Racism: Community Conversation on Structural Racism, Accountability and Police State

April 24, 2018

Great event this evening in Durham on much needed topic that must take place across the country. Great panelists discussion on the following questions below. You can watch the entire talk on the event page (see previous post). Durham police also participated in the conversation and CPC looks forward to continue to work with them on issues related to racism.

Questions

1. Given the historical roots of structural police violence and anti-black racism in our country and local community, what can be done about current issues we are facing as a community in the way(s) that the police and/or justice system handle these issues?

2.What can we do as a community to acknowledge our responsibility and be accountable for the injustices of the past, and to take on the rectification of structural racism, both as citizens and the police force?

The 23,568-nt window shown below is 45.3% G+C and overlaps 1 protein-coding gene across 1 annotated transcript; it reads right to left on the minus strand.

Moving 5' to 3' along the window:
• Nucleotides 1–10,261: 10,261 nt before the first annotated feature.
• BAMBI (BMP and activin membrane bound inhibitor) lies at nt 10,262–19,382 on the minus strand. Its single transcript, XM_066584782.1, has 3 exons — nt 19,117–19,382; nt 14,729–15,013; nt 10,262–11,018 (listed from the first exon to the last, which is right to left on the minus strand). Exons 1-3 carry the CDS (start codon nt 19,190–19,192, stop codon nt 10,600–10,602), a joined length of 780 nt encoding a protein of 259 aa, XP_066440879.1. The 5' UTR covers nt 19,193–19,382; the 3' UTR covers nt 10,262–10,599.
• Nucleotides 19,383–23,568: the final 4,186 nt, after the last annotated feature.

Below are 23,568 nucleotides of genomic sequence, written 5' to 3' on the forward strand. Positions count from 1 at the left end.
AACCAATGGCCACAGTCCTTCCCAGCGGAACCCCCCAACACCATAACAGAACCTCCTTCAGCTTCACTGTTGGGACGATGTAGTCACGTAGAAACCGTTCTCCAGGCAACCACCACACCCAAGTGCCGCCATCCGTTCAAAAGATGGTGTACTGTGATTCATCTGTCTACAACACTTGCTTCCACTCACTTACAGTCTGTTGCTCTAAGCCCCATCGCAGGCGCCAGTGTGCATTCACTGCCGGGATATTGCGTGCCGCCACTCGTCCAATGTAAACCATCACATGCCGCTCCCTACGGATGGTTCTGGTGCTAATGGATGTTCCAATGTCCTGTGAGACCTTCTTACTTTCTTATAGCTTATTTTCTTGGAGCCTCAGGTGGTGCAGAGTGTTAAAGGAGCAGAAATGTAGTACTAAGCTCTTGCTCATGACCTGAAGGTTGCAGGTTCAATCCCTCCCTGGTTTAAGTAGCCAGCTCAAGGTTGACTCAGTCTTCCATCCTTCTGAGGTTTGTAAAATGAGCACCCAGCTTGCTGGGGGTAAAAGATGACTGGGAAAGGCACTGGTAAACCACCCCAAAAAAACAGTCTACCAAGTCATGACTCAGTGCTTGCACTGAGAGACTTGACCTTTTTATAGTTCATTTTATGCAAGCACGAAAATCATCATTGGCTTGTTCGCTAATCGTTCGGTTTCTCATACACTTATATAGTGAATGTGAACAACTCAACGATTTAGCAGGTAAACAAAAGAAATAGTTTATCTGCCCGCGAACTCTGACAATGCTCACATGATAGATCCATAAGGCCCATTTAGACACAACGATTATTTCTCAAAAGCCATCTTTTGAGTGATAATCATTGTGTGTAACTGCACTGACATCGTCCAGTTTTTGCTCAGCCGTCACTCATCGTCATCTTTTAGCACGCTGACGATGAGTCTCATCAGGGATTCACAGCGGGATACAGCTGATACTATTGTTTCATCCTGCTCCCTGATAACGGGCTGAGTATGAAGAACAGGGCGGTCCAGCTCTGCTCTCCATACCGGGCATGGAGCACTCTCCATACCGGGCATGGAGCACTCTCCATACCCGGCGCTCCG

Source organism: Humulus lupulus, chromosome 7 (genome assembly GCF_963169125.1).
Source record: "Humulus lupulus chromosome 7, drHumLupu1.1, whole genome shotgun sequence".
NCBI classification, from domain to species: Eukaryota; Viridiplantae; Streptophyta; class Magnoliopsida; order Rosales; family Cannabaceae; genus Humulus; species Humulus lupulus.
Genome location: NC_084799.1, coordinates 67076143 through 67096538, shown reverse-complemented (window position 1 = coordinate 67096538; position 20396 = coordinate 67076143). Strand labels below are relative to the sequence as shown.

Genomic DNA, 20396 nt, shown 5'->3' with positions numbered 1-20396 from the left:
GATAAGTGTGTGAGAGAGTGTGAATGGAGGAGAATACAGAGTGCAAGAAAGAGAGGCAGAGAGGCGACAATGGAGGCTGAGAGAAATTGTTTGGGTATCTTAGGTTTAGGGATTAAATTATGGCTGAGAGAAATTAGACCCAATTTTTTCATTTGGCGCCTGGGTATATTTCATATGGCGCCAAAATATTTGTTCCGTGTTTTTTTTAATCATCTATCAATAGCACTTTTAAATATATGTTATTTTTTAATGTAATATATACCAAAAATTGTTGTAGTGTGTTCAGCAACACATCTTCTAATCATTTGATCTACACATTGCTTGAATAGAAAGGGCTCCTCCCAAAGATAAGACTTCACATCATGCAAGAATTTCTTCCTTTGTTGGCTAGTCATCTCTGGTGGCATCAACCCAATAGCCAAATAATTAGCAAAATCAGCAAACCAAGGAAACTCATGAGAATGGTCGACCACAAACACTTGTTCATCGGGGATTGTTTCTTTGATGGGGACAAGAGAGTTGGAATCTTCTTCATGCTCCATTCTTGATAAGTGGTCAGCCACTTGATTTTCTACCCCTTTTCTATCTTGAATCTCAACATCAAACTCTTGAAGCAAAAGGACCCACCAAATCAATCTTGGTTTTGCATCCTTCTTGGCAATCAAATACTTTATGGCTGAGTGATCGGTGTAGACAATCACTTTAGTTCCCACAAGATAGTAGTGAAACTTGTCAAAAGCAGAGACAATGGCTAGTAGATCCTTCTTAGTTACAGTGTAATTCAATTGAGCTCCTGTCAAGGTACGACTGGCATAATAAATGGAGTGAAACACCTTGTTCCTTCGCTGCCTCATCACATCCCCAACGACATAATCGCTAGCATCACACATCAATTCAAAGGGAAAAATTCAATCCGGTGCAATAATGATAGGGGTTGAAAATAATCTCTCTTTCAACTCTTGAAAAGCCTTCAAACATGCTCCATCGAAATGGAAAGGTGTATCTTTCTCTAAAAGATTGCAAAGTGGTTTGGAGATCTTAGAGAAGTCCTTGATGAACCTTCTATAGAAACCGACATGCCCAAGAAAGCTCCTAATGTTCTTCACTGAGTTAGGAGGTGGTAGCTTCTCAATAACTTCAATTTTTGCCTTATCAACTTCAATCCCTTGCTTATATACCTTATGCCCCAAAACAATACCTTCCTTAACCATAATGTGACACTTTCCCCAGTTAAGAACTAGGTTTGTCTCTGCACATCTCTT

3. How can we make our communities safer—especially given that the historic purpose of policing was to enforce enslavement?

4. How do you see our community now in terms of gender, race, policing, and accountability, and how would you like to see it?

5. How have your experiences at the crossroads of gender and race, or another identity such as sexual orientation, shaped your ideas around policing?

7. What is a way forward that would be inclusive and keep our communities safe?

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HKonJ March

HKonJ March
Raleigh, North Carolina

Great turnout of many groups and organizations showing solidarity and unity. Carolina Peace Center was honored to be part of such a prestigious march. This is an amazing symbolic and uplifting event that takes place every year. What we take from this and how we use it is what is important. Two points.
1) Unity is important and that means supporting others especially who are subject to hateful and racist policies. 
2) We all need to realize that we have lot of power if utilized wisely and strategically then it can have a meaningful impact. Speak up. Stand up. Show up. Learn from the mistakes of the past and focus on policies and lawmakers who are behind destructive policies. Think institutions.